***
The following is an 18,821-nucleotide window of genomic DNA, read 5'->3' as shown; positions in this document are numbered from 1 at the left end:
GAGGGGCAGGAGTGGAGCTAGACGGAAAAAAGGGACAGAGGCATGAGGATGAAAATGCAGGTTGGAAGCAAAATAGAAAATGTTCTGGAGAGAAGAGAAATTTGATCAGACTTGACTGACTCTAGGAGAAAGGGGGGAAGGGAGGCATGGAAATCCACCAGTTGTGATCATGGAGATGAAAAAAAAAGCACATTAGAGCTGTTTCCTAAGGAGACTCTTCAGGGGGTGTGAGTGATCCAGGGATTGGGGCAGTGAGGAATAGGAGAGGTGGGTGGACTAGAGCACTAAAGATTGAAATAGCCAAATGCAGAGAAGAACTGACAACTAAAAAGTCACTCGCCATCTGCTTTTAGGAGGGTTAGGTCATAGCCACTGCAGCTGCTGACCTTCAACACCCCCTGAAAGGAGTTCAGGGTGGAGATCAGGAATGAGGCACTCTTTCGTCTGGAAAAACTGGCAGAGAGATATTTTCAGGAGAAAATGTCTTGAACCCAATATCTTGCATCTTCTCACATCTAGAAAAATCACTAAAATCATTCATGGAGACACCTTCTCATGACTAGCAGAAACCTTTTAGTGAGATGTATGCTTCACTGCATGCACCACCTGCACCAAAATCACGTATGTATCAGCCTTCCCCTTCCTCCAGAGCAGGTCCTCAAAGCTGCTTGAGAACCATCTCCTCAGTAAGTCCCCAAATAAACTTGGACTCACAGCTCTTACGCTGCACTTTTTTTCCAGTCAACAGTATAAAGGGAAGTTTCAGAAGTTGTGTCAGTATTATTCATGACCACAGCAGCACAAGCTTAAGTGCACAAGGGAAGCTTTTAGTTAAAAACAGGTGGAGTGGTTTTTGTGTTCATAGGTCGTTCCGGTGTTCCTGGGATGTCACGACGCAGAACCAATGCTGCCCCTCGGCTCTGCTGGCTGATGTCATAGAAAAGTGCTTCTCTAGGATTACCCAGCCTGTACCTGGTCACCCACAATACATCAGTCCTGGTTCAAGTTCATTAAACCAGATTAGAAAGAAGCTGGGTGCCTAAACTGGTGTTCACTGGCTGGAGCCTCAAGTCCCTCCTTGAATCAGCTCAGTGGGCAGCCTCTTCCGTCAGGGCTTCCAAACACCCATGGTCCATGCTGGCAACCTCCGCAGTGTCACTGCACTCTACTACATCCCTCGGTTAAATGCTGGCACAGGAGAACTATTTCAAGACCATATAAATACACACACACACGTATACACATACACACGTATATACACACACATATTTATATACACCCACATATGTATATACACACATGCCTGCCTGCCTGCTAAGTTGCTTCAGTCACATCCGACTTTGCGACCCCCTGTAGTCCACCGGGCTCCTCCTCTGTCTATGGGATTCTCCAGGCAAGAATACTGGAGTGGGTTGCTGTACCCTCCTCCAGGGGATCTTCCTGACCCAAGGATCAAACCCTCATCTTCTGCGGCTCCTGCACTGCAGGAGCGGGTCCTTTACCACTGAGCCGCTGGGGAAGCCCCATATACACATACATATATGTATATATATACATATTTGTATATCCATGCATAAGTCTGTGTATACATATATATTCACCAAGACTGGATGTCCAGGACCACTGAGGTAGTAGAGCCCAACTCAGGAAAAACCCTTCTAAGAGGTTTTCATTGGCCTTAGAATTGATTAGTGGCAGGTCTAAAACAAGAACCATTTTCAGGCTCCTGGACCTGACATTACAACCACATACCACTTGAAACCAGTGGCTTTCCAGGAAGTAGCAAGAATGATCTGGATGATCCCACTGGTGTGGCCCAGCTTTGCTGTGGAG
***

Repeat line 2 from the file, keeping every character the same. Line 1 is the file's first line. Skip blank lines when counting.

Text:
GAGGGGCAGGAGTGGAGCTAGACGGAAAAAAGGGACAGAGGCATGAGGATGAAAATGCAGGTTGGAAGCAAAATAGAAAATGTTCTGGAGAGAAGAGAAATTTGATCAGACTTGACTGACTCTAGGAGAAAGGGGGGAAGGGAGGCATGGAAATCCACCAGTTGTGATCATGGAGATGAAAAAAAAAGCACATTAGAGCTGTTTCCTAAGGAGACTCTTCAGGGGGTGTGAGTGATCCAGGGATTGGGGCAGTGAGGAATAGGAGAGGTGGGTGGACTAGAGCACTAAAGATTGAAATAGCCAAATGCAGAGAAGAACTGACAACTAAAAAGTCACTCGCCATCTGCTTTTAGGAGGGTTAGGTCATAGCCACTGCAGCTGCTGACCTTCAACACCCCCTGAAAGGAGTTCAGGGTGGAGATCAGGAATGAGGCACTCTTTCGTCTGGAAAAACTGGCAGAGAGATATTTTCAGGAGAAAATGTCTTGAACCCAATATCTTGCATCTTCTCACATCTAGAAAAATCACTAAAATCATTCATGGAGACACCTTCTCATGACTAGCAGAAACCTTTTAGTGAGATGTATGCTTCACTGCATGCACCACCTGCACCAAAATCACGTATGTATCAGCCTTCCCCTTCCTCCAGAGCAGGTCCTCAAAGCTGCTTGAGAACCATCTCCTCAGTAAGTCCCCAAATAAACTTGGACTCACAGCTCTTACGCTGCACTTTTTTTCCAGTCAACAGTATAAAGGGAAGTTTCAGAAGTTGTGTCAGTATTATTCATGACCACAGCAGCACAAGCTTAAGTGCACAAGGGAAGCTTTTAGTTAAAAACAGGTGGAGTGGTTTTTGTGTTCATAGGTCGTTCCGGTGTTCCTGGGATGTCACGACGCAGAACCAATGCTGCCCCTCGGCTCTGCTGGCTGATGTCATAGAAAAGTGCTTCTCTAGGATTACCCAGCCTGTACCTGGTCACCCACAATACATCAGTCCTGGTTCAAGTTCATTAAACCAGATTAGAAAGAAGCTGGGTGCCTAAACTGGTGTTCACTGGCTGGAGCCTCAAGTCCCTCCTTGAATCAGCTCAGTGGGCAGCCTCTTCCGTCAGGGCTTCCAAACACCCATGGTCCATGCTGGCAACCTCCGCAGTGTCACTGCACTCTACTACATCCCTCGGTTAAATGCTGGCACAGGAGAACTATTTCAAGACCATATAAATACACACACACACGTATACACATACACACGTATATACACACACATATTTATATACACCCACATATGTATATACACACATGCCTGCCTGCCTGCTAAGTTGCTTCAGTCACATCCGACTTTGCGACCCCCTGTAGTCCACCGGGCTCCTCCTCTGTCTATGGGATTCTCCAGGCAAGAATACTGGAGTGGGTTGCTGTACCCTCCTCCAGGGGATCTTCCTGACCCAAGGATCAAACCCTCATCTTCTGCGGCTCCTGCACTGCAGGAGCGGGTCCTTTACCACTGAGCCGCTGGGGAAGCCCCATATACACATACATATATGTATATATATACATATTTGTATATCCATGCATAAGTCTGTGTATACATATATATTCACCAAGACTGGATGTCCAGGACCACTGAGGTAGTAGAGCCCAACTCAGGAAAAACCCTTCTAAGAGGTTTTCATTGGCCTTAGAATTGATTAGTGGCAGGTCTAAAACAAGAACCATTTTCAGGCTCCTGGACCTGACATTACAACCACATACCACTTGAAACCAGTGGCTTTCCAGGAAGTAGCAAGAATGATCTGGATGATCCCACTGGTGTGGCCCAGCTTTGCTGTGGAG